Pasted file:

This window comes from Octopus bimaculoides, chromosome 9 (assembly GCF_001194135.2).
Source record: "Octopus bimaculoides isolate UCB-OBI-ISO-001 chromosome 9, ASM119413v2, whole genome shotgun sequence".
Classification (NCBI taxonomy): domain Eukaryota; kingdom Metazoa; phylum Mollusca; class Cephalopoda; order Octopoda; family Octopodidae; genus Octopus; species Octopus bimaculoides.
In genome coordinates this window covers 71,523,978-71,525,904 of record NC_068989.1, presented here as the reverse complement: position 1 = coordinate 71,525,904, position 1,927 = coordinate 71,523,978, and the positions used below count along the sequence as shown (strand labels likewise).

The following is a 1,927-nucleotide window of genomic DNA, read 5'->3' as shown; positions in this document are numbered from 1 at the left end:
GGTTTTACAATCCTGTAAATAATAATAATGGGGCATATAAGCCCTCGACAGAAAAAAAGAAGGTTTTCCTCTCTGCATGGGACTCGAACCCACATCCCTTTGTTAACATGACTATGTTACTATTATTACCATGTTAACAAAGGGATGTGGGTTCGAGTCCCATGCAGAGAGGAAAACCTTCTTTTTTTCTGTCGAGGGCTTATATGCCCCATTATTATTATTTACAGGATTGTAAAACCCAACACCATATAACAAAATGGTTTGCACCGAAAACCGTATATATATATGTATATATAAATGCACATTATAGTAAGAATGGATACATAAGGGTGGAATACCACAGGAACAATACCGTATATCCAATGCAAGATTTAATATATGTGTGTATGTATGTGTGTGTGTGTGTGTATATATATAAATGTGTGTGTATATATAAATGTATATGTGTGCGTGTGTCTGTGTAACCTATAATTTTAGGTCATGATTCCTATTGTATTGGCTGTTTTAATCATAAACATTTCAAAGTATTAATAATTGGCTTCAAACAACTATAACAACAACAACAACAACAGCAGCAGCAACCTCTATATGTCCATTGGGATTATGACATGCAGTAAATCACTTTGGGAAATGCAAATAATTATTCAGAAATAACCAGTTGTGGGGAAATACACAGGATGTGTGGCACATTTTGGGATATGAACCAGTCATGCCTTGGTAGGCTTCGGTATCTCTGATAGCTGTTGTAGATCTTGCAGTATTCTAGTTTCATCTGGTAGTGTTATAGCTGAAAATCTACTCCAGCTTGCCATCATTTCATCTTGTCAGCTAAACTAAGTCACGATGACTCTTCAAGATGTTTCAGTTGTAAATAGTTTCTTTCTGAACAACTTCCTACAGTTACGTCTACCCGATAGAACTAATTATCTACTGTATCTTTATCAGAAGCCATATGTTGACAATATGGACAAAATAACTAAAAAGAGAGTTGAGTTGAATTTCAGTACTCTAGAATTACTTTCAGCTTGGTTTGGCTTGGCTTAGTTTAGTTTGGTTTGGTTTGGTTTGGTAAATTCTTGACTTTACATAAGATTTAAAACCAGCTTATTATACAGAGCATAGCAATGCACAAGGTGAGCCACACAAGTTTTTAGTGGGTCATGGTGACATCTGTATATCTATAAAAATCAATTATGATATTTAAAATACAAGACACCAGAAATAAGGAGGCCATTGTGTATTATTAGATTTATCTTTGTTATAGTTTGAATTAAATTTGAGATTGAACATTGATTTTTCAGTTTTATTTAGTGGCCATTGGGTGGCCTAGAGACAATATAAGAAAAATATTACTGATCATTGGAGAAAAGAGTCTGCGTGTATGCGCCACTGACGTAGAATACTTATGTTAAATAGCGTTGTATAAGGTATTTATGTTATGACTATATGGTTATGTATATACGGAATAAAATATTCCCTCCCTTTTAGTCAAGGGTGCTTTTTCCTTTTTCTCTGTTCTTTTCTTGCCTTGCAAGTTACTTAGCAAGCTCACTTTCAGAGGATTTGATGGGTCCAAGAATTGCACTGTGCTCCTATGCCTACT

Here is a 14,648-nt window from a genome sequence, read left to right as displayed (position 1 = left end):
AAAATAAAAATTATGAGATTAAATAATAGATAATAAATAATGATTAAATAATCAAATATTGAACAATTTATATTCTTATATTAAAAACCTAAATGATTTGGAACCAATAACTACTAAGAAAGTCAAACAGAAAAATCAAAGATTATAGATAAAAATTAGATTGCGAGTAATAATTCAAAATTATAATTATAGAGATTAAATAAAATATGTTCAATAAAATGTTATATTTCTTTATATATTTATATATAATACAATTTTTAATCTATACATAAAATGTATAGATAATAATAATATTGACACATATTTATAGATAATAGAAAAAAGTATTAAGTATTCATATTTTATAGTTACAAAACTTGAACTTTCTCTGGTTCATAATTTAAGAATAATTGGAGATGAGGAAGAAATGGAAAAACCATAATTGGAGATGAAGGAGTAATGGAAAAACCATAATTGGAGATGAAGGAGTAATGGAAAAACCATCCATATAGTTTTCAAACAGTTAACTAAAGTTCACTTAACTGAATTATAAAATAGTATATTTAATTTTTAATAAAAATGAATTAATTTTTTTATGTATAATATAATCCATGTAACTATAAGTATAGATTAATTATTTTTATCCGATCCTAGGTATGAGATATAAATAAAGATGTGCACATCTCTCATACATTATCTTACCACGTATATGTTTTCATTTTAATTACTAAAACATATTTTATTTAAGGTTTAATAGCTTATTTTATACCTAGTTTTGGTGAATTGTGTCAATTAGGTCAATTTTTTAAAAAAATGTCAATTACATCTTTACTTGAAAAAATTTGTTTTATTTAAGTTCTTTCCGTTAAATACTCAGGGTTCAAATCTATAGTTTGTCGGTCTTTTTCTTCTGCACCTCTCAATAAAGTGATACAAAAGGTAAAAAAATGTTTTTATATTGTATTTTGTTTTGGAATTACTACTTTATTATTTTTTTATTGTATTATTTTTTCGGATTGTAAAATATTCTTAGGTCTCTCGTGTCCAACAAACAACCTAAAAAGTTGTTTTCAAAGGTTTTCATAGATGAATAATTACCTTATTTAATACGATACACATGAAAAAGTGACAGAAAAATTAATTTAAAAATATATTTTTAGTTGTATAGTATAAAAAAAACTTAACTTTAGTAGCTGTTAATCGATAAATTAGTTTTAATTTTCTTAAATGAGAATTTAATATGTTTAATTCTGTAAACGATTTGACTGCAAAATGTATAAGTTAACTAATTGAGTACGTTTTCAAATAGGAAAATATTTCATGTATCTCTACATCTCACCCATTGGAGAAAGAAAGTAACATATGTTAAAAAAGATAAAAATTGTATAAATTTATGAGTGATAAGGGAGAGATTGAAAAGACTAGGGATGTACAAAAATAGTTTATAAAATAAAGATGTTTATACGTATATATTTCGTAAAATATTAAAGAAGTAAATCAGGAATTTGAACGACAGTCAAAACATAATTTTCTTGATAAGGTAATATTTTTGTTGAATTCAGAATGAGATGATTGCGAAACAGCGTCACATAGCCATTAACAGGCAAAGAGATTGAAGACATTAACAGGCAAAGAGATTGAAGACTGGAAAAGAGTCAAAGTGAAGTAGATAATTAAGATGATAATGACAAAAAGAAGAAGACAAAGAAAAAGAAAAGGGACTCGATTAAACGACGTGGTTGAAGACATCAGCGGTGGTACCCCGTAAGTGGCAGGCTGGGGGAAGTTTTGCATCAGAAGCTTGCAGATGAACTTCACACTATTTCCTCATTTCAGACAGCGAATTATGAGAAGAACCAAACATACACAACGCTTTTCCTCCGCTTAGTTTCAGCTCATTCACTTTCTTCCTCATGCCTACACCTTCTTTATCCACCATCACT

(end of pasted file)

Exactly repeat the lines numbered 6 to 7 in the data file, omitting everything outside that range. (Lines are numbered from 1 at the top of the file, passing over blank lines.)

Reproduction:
GGTTTTACAATCCTGTAAATAATAATAATGGGGCATATAAGCCCTCGACAGAAAAAAAGAAGGTTTTCCTCTCTGCATGGGACTCGAACCCACATCCCTTTGTTAACATGACTATGTTACTATTATTACCATGTTAACAAAGGGATGTGGGTTCGAGTCCCATGCAGAGAGGAAAACCTTCTTTTTTTCTGTCGAGGGCTTATATGCCCCATTATTATTATTTACAGGATTGTAAAACCCAACACCATATAACAAAATGGTTTGCACCGAAAACCGTATATATATATGTATATATAAATGCACATTATAGTAAGAATGGATACATAAGGGTGGAATACCACAGGAACAATACCGTATATCCAATGCAAGATTTAATATATGTGTGTATGTATGTGTGTGTGTGTGTGTATATATATAAATGTGTGTGTATATATAAATGTATATGTGTGCGTGTGTCTGTGTAACCTATAATTTTAGGTCATGATTCCTATTGTATTGGCTGTTTTAATCATAAACATTTCAAAGTATTAATAATTGGCTTCAAACAACTATAACAACAACAACAACAACAGCAGCAGCAACCTCTATATGTCCATTGGGATTATGACATGCAGTAAATCACTTTGGGAAATGCAAATAATTATTCAGAAATAACCAGTTGTGGGGAAATACACAGGATGTGTGGCACATTTTGGGATATGAACCAGTCATGCCTTGGTAGGCTTCGGTATCTCTGATAGCTGTTGTAGATCTTGCAGTATTCTAGTTTCATCTGGTAGTGTTATAGCTGAAAATCTACTCCAGCTTGCCATCATTTCATCTTGTCAGCTAAACTAAGTCACGATGACTCTTCAAGATGTTTCAGTTGTAAATAGTTTCTTTCTGAACAACTTCCTACAGTTACGTCTACCCGATAGAACTAATTATCTACTGTATCTTTATCAGAAGCCATATGTTGACAATATGGACAAAATAACTAAAAAGAGAGTTGAGTTGAATTTCAGTACTCTAGAATTACTTTCAGCTTGGTTTGGCTTGGCTTAGTTTAGTTTGGTTTGGTTTGGTTTGGTAAATTCTTGACTTTACATAAGATTTAAAACCAGCTTATTATACAGAGCATAGCAATGCACAAGGTGAGCCACACAAGTTTTTAGTGGGTCATGGTGACATCTGTATATCTATAAAAATCAATTATGATATTTAAAATACAAGACACCAGAAATAAGGAGGCCATTGTGTATTATTAGATTTATCTTTGTTATAGTTTGAATTAAATTTGAGATTGAACATTGATTTTTCAGTTTTATTTAGTGGCCATTGGGTGGCCTAGAGACAATATAAGAAAAATATTACTGATCATTGGAGAAAAGAGTCTGCGTGTATGCGCCACTGACGTAGAATACTTATGTTAAATAGCGTTGTATAAGGTATTTATGTTATGACTATATGGTTATGTATATACGGAATAAAATATTCCCTCCCTTTTAGTCAAGGGTGCTTTTTCCTTTTTCTCTGTTCTTTTCTTGCCTTGCAAGTTACTTAGCAAGCTCACTTTCAGAGGATTTGATGGGTCCAAGAATTGCACTGTGCTCCTATGCCTACT

Here is a 14,648-nt window from a genome sequence, read left to right as displayed (position 1 = left end):